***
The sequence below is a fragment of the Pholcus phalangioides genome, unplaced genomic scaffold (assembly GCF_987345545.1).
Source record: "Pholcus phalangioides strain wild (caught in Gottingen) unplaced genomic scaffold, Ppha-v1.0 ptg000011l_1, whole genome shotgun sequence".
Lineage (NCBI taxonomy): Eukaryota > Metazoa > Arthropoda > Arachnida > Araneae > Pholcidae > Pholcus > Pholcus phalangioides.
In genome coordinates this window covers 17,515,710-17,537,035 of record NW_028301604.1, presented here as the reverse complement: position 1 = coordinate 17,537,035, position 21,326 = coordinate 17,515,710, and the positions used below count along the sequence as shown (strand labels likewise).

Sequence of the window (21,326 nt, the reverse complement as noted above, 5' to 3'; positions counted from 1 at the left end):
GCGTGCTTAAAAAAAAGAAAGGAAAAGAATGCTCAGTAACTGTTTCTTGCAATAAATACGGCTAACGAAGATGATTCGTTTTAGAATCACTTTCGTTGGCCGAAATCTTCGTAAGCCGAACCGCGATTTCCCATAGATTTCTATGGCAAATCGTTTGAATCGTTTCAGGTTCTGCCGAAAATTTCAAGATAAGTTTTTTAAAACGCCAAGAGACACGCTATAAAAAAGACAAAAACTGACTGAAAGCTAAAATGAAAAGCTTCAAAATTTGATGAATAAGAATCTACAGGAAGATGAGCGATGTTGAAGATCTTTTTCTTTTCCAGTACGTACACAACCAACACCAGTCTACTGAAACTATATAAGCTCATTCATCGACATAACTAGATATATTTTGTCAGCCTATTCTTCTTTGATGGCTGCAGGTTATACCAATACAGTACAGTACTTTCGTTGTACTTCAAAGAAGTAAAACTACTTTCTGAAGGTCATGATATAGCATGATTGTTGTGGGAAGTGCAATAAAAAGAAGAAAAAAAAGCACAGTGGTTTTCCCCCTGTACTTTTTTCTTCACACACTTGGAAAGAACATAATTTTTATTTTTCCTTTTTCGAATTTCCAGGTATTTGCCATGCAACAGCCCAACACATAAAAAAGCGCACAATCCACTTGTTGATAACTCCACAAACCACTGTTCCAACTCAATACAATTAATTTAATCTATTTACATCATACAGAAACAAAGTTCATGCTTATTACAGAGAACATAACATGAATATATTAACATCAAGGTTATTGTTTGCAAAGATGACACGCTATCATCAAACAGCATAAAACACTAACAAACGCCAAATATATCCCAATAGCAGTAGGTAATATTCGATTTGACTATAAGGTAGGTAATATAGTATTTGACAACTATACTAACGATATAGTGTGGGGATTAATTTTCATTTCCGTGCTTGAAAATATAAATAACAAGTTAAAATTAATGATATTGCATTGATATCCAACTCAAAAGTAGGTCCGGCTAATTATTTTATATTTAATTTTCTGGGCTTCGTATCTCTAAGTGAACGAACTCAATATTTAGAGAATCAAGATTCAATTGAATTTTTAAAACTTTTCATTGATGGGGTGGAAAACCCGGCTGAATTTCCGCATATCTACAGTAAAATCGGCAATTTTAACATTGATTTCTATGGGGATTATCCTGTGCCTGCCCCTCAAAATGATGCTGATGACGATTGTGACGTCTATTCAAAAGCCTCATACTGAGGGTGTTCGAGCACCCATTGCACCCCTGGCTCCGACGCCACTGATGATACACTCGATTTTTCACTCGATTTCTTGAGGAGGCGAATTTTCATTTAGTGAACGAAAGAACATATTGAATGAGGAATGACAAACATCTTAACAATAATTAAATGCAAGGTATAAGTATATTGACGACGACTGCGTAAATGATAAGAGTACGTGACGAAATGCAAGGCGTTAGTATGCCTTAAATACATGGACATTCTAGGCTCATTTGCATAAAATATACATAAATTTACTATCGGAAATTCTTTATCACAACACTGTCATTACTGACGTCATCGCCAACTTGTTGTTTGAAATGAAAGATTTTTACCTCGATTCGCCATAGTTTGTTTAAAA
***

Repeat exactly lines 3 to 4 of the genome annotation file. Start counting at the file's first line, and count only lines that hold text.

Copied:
Lineage (NCBI taxonomy): Eukaryota > Metazoa > Arthropoda > Arachnida > Araneae > Pholcidae > Pholcus > Pholcus phalangioides.
In genome coordinates this window covers 17,515,710-17,537,035 of record NW_028301604.1, presented here as the reverse complement: position 1 = coordinate 17,537,035, position 21,326 = coordinate 17,515,710, and the positions used below count along the sequence as shown (strand labels likewise).